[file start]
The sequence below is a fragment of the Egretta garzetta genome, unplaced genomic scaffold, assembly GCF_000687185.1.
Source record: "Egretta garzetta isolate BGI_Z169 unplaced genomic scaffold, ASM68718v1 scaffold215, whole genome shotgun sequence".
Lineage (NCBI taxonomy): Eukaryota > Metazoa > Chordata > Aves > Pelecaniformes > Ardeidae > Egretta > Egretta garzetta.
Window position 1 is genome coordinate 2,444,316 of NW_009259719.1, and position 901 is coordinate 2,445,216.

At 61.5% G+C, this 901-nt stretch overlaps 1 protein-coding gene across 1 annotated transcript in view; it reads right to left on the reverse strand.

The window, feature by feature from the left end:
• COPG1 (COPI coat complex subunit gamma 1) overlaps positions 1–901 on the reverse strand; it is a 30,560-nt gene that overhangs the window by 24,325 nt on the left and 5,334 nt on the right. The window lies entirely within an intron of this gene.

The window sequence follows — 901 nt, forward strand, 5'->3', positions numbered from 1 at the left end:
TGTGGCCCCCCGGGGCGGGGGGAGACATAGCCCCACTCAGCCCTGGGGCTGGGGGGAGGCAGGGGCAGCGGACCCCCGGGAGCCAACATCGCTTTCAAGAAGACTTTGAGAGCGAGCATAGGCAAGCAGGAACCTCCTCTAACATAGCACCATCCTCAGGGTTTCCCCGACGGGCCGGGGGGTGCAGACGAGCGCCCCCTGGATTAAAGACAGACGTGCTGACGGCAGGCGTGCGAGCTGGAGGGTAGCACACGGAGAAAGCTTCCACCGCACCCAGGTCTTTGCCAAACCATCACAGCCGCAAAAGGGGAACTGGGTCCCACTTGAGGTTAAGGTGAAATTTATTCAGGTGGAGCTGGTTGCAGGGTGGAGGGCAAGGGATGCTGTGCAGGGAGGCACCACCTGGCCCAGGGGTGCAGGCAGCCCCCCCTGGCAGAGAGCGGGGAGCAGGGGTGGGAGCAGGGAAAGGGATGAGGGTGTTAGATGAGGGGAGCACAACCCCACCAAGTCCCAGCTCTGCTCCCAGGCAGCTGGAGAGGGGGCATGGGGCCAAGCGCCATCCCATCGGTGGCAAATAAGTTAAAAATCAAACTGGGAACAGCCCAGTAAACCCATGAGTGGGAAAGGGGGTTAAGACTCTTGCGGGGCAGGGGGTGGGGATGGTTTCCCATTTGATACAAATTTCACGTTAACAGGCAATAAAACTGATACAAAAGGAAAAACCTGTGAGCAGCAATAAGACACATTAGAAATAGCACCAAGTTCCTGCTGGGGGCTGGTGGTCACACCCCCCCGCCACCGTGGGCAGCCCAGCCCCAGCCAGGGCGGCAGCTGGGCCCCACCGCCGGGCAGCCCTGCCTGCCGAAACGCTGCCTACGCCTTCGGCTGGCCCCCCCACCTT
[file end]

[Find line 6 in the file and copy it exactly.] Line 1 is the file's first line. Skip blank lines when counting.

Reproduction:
The window, feature by feature from the left end: